In the case of the plane, when \(k = 2\), we've also earlier considered the complex numbers \(\mathbb{C}\) as a plane, and we've seen that we can consider a complex number \(z = x + yi\) as the ordered pair \((x,y)\). This means that \(\mathbb{C}\) and \(\mathbb{R}^2\) actually represent the same set. Why do we use two different symbols for the same set? When we write \(\mathbb{R}^2\), we're just considering the set of ordered pairs of numbers, which doesn't have a natural multiplication operation like the complex numbers do. We therefore need to use a separate symbol, \(\mathbb{C}\), when we want to consider pairs of real numbers as complex numbers that have an additional multiplication operation.

This is common in mathematics - we can often give the same underlying object (the set of pairs of real numbers) additional layers of structure (a multiplication operation) to create something new. In fact, the quaternions are another example of this type of construction. Using the definition above, an element of \(\mathbb{R}^4\) is an ordered list \((x_1, x_2, x_3, x_4)\) of 4 real numbers. A quaternion is also a list of four real numbers, \(q = x_1 + x_2 i + x_3 j + x_4 k\). But the quaternions have an extra multiplication operation, and so we use the symbol \(\mathbb{R}^4\) when we want to consider the set of ordered quadruplets of numbers, and the symbol \(\mathbb{H}\) when we want to consider the set of ordered quadruplets of numbers along with the additional quaternionic multiplication operation.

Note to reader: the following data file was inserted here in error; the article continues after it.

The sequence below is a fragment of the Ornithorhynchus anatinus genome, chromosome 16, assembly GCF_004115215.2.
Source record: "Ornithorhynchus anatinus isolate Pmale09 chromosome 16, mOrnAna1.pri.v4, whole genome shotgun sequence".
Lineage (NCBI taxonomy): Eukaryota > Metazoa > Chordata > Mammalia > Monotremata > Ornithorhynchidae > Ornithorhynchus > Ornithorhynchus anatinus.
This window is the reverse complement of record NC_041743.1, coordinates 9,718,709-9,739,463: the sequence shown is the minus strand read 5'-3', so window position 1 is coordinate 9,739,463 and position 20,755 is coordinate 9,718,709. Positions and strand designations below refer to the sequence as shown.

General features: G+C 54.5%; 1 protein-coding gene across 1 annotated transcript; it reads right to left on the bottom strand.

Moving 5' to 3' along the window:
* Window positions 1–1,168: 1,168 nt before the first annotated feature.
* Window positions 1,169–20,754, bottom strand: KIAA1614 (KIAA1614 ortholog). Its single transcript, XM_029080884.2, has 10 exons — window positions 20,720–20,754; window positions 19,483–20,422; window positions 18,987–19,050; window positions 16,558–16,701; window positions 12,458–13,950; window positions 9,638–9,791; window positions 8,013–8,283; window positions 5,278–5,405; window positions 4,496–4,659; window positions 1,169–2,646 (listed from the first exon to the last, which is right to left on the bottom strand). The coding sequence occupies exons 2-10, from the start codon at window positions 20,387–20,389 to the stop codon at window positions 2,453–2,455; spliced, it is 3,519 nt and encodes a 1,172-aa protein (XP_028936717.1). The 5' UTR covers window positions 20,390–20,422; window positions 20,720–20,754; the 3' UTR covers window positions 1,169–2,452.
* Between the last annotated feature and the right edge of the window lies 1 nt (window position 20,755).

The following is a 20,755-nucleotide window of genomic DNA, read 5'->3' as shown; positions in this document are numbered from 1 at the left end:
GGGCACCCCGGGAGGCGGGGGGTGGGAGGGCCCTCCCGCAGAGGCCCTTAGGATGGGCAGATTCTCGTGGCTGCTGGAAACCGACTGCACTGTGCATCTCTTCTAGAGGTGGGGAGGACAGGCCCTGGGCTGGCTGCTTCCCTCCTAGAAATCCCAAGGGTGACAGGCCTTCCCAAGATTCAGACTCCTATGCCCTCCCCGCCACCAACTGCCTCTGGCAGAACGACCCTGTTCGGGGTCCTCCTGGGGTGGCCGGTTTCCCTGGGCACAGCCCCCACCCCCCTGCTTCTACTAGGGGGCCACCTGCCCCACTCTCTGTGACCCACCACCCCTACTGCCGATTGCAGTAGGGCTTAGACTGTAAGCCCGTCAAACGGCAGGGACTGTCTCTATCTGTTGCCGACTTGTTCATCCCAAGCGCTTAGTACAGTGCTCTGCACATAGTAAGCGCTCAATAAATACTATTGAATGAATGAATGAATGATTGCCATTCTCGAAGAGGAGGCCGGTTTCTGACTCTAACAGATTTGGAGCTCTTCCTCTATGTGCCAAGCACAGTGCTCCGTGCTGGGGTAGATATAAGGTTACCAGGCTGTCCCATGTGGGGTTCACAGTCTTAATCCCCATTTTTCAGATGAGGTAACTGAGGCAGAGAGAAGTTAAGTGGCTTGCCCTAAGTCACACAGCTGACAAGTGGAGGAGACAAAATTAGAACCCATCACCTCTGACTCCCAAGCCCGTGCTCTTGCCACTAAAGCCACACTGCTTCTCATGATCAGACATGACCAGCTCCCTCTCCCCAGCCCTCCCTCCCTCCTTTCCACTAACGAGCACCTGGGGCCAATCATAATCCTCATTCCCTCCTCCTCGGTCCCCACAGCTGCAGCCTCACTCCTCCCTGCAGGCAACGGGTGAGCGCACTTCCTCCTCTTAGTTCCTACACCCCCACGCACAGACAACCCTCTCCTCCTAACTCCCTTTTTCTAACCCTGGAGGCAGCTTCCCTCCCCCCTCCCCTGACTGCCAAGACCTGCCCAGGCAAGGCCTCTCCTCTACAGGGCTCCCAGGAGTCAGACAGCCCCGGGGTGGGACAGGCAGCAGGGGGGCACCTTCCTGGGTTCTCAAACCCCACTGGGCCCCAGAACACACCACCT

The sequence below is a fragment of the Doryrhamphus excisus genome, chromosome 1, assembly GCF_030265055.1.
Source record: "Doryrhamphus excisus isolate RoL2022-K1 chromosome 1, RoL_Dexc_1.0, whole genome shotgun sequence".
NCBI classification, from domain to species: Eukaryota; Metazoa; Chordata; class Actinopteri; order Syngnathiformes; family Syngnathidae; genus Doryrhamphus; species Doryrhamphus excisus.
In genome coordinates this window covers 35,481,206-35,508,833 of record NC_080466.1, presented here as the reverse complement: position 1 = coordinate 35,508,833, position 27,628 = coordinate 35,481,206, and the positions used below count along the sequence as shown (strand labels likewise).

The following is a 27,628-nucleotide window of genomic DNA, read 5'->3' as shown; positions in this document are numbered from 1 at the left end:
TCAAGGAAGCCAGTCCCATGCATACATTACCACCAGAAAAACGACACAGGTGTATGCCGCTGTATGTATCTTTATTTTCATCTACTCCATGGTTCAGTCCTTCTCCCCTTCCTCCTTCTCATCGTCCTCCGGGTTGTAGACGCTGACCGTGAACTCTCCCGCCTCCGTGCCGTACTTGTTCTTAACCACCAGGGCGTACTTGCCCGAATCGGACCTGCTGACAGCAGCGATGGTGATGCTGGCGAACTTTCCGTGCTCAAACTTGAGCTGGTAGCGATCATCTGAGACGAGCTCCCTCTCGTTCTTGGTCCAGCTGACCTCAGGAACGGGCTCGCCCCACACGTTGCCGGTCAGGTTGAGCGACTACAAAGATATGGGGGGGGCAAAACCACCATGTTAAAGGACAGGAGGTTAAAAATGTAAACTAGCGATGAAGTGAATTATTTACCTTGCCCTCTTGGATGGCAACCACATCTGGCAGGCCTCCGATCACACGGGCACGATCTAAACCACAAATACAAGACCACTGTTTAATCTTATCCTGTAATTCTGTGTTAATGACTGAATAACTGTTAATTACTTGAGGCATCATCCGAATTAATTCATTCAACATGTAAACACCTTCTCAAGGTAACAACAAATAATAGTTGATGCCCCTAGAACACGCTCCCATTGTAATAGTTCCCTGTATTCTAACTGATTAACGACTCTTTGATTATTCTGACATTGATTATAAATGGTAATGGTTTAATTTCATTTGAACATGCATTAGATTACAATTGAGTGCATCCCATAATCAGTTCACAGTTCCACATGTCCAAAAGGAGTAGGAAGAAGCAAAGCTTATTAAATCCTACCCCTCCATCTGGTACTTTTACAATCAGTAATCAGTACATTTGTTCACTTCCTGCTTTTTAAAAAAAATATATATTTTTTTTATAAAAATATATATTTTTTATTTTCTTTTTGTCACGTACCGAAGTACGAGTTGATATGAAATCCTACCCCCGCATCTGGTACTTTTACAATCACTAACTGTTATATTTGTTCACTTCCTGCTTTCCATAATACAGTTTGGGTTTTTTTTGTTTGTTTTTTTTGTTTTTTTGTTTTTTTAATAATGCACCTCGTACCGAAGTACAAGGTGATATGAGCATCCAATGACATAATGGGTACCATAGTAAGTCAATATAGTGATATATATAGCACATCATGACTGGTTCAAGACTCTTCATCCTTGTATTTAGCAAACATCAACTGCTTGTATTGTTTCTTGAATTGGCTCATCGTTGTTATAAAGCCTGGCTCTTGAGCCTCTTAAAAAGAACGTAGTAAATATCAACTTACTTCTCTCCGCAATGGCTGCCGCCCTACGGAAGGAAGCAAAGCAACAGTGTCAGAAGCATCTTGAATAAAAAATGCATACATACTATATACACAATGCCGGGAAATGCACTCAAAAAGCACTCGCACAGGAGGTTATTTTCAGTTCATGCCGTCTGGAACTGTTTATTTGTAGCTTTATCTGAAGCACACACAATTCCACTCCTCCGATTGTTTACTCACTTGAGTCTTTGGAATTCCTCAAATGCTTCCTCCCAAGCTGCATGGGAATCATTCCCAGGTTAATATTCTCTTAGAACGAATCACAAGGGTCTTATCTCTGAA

Considering three dimensions, the standard way of visualizing elements \((x,y,z)\) in \(\mathbb{R}^3\) is as points graphed on a plot with three axes. This is illustrated below, where we graph the points \((1,2,3)\) and \((0,-2,-1)\). Here we're using the standard conventions for drawing three-dimensional graphs on a flat 2-dimensional screen. The positive \(x\)-axis is pointing down and to the left, which you should visualize as pointing out of the screen. The positive \(y\)-axis points to the right, and the positive \(z\)-axis points up.